Muslim Slave Trade

Europeans Abolished Slavery; Africans/Muslims Still Practice It

First he exposed the History Channel’s miniseries “Roots” as root-and-brunch fiction. Now, the courageous epistolary warrior Kunta (Jack) Kerwick has turned his attention to correcting lies about slavery, promulgated in media and scholarly circles.

A point forcefully made by Kerwick is that although a vibrant, indigenous slave trade was conducted well into the nineteenth century in the interior of West Africa, slavery has become the White Man’s cross to bear.

Also omitted, in the course of the “honest” conversation about race directed by our political masters, is that credit for the demise of the slave trade in Africa belongs to Europeans. In his compact study, The Slave Trade (London, 2006), British historian Jeremy Black highlights the “leading role Britain played in the abolition of slavery [as]… an example of an ethical foreign policy.” Britain agonized over this repugnant institution, failed to reconcile it with the Christian faith, and consequently abolished it.

Professor Black condemns the exclusive focus on the Atlantic—or transatlantic—slave trade to the exclusion of the robust slave trade conducted by Arabs across the Sahara Desert. Or, across the Indian Ocean and the Red Sea to markets in the Middle East. This exclusive focus on westerners as slave owners and traders, notes Black, “fits with the [political] narrative of Western exploitation” of undeveloped countries and their people.

The greatest development economist to live was Lord P. T. Bauer. As The Economist quipped, Bauer was to foreign aid what Friedrich Hayek was to socialism: a slayer. In his Dissent on Development (London, 1971), Bauer bolstered Black’s point well before the latter made it: “The slave trade between Africa and the Middle East antedated the Atlantic slave trade by centuries, and far outlasted it. Tens of millions of Africans were carried away—north through the Sahara, and from East Africa, by Arab and Muslim slave traders, well before Europeans took up the trade from West Africa.”

Arab affinity for slavery, ethnic prejudice and purges lives on today in the treatment, for example, of blacks in Darfur and Yazidis in Kurdistan, Iraq.

Considering Europeans were not alone in the slave trade, Black, in particular, questions “the commonplace identification of slavery with racism,” given that, like serfdom, slavery was a device (albeit an inefficient one) “to ensure labor availability and control.”

At its most savage, child slavery still thrives in Haiti in the form of the “Restavec system.” Children are kept in grinding poverty and worked to the bone. In the Anglo-American and European worlds this would be considered perverse in the extreme; in Haiti owning a Restavec is a status symbol. (Haiti, incidentally, is another spot on the globe that “Hillary Clinton’s State Department” “helped ruin,” by ensconcing an illegitimate and crooked leader, with a preference for corrupt NGOs such as … The Clinton Foundation.)

The savagery of the indigenous slave trade in the interior of West Africa owed a lot to the rivalries and relationships between African powers. By Black’s telling, “Both Arabs and Europeans worked in collaboration with native polities that provided the slaves through raids and war carried out against their neighbors.”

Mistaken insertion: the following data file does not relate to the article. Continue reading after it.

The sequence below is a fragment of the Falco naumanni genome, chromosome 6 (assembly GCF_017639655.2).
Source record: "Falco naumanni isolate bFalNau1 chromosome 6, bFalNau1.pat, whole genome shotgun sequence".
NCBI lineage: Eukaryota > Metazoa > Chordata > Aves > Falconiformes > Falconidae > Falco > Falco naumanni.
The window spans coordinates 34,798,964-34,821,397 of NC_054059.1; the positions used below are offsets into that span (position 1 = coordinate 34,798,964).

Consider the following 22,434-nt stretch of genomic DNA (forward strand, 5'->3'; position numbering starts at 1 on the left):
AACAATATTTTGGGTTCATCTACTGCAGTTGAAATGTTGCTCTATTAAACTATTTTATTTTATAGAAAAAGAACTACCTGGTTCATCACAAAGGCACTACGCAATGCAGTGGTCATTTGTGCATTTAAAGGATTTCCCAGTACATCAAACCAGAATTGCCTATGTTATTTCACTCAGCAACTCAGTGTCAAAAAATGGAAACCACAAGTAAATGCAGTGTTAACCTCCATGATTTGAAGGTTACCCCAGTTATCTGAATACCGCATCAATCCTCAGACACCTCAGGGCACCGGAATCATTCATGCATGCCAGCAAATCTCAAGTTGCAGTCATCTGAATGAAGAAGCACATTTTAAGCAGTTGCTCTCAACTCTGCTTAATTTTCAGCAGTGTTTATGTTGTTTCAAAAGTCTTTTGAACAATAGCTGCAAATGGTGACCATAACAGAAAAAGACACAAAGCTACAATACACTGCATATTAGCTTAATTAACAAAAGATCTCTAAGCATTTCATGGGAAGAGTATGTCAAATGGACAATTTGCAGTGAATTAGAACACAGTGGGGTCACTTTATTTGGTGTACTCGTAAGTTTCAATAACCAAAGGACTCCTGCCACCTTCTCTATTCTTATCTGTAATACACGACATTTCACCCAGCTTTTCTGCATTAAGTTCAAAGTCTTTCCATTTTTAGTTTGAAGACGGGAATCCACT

For the Atlantic slave trade, contemporary Americans and Britons have been expiating at every turn. But more than engendering a cult of apology, the Atlantic slave trade has been instrumental in the effort to control and define the past as an “aspect of current politics,” not least in shaping the historical treatment of the Civil War, the South, and the American Founding Fathers.

Jeremy Black rejects these ritual apologies as empty ploys, which “all too often conform to fatuous arguments about ‘closure,’ resolution, and being unable to move on until we acknowledge the past.”

In reality, this bowing-and-scraping, by obsequious Anglo-Americans, to their black political overlords, entails the opposite of all these, and, instead, involves the reiteration and institutionalization of racial grievance.

The cult of apology that has gripped America and Britain is uniquely Western. What other people would agonize over events they had no part in, personally, for damages they did not inflict?

Grievance is leveled at a collective, all whites, for infractions it did not commit: Africans who were not enslaved are seen as having an ineffable claim against Europeans who did not enslave them.

At its core, the argument against racism, at least as it works to further black interests, is an argument against collectivism. You’re meant to avoid judging an entire people based on the color of their epidermis or the conduct of a statistically significant number of them.

It is, however, deemed perfectly acceptable to malign and milk Europeans for all they’re worth, based on the lack of pigment in their skin and their overall better socio-economic performance.

Adapted from Into the Cannibal’s Pot: Lessons for America From Post-Apartheid South Africa (2011) by ILANA Mercer.

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